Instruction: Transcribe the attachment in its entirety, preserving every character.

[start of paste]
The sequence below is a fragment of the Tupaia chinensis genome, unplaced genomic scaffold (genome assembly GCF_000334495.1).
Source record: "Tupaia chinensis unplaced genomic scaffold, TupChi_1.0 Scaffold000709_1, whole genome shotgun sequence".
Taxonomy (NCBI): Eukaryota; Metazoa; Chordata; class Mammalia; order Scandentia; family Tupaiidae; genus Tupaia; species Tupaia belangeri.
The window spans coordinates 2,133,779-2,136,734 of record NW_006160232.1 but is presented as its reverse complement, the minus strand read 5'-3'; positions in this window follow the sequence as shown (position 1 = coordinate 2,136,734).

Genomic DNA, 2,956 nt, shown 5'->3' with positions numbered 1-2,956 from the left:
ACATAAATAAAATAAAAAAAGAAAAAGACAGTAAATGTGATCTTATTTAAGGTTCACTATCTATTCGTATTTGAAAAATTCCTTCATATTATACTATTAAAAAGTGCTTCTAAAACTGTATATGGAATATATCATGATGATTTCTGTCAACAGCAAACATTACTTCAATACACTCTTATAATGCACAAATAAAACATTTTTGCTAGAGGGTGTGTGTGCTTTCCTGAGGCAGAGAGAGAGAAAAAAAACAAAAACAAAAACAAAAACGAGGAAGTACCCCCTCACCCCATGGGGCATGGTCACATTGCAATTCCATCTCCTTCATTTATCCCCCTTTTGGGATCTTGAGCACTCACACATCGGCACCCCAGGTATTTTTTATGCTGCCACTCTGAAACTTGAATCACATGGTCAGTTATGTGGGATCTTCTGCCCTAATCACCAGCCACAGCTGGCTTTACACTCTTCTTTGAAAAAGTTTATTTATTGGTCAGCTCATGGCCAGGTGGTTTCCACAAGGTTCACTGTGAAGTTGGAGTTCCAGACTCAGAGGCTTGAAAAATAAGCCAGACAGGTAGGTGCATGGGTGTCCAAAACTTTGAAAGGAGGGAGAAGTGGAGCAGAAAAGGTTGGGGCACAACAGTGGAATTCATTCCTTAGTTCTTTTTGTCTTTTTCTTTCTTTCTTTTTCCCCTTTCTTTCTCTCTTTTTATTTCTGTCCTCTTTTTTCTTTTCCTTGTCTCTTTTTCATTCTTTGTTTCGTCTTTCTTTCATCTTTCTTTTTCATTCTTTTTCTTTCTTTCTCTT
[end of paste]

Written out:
The sequence below is a fragment of the Tupaia chinensis genome, unplaced genomic scaffold (genome assembly GCF_000334495.1).
Source record: "Tupaia chinensis unplaced genomic scaffold, TupChi_1.0 Scaffold000709_1, whole genome shotgun sequence".
Taxonomy (NCBI): Eukaryota; Metazoa; Chordata; class Mammalia; order Scandentia; family Tupaiidae; genus Tupaia; species Tupaia belangeri.
The window spans coordinates 2,133,779-2,136,734 of record NW_006160232.1 but is presented as its reverse complement, the minus strand read 5'-3'; positions in this window follow the sequence as shown (position 1 = coordinate 2,136,734).

Genomic DNA, 2,956 nt, shown 5'->3' with positions numbered 1-2,956 from the left:
ACATAAATAAAATAAAAAAAGAAAAAGACAGTAAATGTGATCTTATTTAAGGTTCACTATCTATTCGTATTTGAAAAATTCCTTCATATTATACTATTAAAAAGTGCTTCTAAAACTGTATATGGAATATATCATGATGATTTCTGTCAACAGCAAACATTACTTCAATACACTCTTATAATGCACAAATAAAACATTTTTGCTAGAGGGTGTGTGTGCTTTCCTGAGGCAGAGAGAGAGAAAAAAAACAAAAACAAAAACAAAAACGAGGAAGTACCCCCTCACCCCATGGGGCATGGTCACATTGCAATTCCATCTCCTTCATTTATCCCCCTTTTGGGATCTTGAGCACTCACACATCGGCACCCCAGGTATTTTTTATGCTGCCACTCTGAAACTTGAATCACATGGTCAGTTATGTGGGATCTTCTGCCCTAATCACCAGCCACAGCTGGCTTTACACTCTTCTTTGAAAAAGTTTATTTATTGGTCAGCTCATGGCCAGGTGGTTTCCACAAGGTTCACTGTGAAGTTGGAGTTCCAGACTCAGAGGCTTGAAAAATAAGCCAGACAGGTAGGTGCATGGGTGTCCAAAACTTTGAAAGGAGGGAGAAGTGGAGCAGAAAAGGTTGGGGCACAACAGTGGAATTCATTCCTTAGTTCTTTTTGTCTTTTTCTTTCTTTCTTTTTCCCCTTTCTTTCTCTCTTTTTATTTCTGTCCTCTTTTTTCTTTTCCTTGTCTCTTTTTCATTCTTTGTTTCGTCTTTCTTTCATCTTTCTTTTTCATTCTTTTTCTTTCTTTCTCTT